“This is what I heard at Naicatchewenin”: Disrupting embodied settler colonialism

Tricia McGuire-Adams


In this article, I consider how Anishinaabeg stories are tools that disrupt embodied settler colonialism, which is experienced as historical trauma, grief, ill-health, and substance abuse. I explored the question, “how is settler colonialism manifested upon Anishinaabeg women’s bodies?” with eight Anishinaabeg Elders from Naicatchewinin First Nation. The Elders’ stories reveal that as we heal from the effects of colonialism by making changes from within, connect to our ancestral stories of physical strength, and apply them in our everyday practices of healing, we simultaneously disrupt embodied settler colonialism.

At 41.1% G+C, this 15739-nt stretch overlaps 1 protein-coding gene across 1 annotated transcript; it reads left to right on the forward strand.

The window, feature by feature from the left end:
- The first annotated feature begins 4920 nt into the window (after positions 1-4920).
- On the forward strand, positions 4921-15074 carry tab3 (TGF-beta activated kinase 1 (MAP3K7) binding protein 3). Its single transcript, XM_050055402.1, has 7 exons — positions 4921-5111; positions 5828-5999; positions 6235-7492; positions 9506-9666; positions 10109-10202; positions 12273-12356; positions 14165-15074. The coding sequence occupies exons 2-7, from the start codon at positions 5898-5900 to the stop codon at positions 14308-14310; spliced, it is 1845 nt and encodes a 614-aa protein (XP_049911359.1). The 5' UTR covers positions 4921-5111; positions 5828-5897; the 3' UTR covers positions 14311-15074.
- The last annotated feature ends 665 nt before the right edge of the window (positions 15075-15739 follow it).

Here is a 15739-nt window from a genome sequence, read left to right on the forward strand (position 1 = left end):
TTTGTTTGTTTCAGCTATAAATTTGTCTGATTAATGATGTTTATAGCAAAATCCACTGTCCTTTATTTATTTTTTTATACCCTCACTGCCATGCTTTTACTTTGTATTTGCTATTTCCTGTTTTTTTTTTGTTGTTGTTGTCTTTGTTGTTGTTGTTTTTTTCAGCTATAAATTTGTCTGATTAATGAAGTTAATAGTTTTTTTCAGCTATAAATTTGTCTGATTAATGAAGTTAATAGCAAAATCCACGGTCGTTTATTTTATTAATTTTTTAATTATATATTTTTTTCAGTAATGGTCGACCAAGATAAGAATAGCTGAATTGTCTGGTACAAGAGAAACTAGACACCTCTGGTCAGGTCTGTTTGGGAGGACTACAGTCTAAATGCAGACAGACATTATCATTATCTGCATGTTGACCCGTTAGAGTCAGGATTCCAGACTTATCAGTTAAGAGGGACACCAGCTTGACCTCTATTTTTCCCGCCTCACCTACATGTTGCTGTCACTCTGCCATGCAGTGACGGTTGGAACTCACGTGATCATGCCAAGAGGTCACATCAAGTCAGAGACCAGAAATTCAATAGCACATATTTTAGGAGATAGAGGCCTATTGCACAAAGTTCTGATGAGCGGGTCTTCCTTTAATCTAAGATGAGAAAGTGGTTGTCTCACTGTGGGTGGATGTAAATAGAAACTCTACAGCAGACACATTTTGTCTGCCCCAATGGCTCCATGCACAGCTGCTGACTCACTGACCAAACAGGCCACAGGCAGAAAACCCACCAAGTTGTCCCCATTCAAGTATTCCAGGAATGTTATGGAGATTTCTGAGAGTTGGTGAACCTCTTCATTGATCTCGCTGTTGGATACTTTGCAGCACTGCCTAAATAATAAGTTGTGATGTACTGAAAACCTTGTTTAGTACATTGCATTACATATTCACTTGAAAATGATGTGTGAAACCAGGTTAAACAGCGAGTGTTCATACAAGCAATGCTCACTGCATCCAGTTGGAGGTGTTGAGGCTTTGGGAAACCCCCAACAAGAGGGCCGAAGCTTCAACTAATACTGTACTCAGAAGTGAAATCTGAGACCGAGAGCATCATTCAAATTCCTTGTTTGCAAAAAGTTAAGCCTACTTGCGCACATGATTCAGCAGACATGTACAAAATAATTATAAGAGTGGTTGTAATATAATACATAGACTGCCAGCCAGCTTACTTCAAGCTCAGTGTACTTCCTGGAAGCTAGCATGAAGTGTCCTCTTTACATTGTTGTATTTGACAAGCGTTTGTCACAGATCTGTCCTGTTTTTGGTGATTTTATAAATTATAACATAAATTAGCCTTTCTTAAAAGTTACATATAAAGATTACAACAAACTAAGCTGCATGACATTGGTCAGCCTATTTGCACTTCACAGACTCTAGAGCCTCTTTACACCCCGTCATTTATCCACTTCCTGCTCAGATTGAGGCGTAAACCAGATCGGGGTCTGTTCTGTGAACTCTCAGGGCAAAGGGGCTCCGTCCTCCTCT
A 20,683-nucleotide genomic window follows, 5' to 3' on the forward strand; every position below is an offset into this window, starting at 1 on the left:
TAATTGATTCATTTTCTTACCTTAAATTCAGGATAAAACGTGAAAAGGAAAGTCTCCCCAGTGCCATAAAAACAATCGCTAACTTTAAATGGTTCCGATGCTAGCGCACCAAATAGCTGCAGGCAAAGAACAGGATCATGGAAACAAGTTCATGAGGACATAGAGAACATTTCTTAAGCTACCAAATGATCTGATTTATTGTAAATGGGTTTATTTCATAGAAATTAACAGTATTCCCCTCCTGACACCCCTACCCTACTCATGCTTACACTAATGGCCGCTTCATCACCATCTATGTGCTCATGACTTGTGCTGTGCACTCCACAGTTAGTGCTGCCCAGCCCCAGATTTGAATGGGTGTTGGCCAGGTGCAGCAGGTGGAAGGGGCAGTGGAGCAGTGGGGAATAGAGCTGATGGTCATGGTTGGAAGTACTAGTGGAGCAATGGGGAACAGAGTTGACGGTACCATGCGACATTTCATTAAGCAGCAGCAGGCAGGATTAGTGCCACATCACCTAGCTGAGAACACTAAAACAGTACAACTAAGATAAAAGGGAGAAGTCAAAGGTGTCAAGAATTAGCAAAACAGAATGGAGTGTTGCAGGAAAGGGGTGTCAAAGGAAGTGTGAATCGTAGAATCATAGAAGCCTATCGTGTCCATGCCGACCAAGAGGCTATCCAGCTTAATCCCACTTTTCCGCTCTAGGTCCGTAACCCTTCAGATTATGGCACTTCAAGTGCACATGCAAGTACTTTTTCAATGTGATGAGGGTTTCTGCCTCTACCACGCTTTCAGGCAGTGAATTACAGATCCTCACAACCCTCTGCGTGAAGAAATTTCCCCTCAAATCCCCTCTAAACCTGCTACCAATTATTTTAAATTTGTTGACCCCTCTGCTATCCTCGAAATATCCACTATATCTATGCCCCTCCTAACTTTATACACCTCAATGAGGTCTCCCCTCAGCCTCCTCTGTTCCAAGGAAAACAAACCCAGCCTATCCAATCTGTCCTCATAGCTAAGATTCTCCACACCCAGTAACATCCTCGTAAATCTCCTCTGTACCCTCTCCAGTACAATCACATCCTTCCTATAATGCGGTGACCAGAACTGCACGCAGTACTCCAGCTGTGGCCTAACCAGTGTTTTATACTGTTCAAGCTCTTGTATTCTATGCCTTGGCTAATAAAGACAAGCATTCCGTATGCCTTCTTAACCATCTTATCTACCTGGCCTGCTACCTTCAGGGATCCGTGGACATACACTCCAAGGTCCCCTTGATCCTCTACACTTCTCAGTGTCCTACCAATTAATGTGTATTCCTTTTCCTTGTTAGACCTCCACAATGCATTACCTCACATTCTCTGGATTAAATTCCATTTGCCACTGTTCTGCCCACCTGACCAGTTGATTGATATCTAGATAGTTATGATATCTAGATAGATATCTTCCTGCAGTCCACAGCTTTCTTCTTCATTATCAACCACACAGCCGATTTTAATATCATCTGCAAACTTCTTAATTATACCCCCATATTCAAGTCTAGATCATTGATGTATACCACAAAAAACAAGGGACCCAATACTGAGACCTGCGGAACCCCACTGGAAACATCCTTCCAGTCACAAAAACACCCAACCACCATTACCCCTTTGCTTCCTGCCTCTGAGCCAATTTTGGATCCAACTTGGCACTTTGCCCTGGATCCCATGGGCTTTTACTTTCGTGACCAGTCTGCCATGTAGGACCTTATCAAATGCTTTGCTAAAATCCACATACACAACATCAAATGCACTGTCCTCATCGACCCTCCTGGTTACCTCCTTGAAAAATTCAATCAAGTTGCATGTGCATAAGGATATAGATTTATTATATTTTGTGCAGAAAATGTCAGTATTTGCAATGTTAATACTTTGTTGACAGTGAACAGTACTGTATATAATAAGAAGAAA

(click on PDF to read more)


Whiti Te Rā: A guide to connecting Māori to traditional wellbeing pathways


Researching racism

Powered by WordPress & Theme by Anders Norén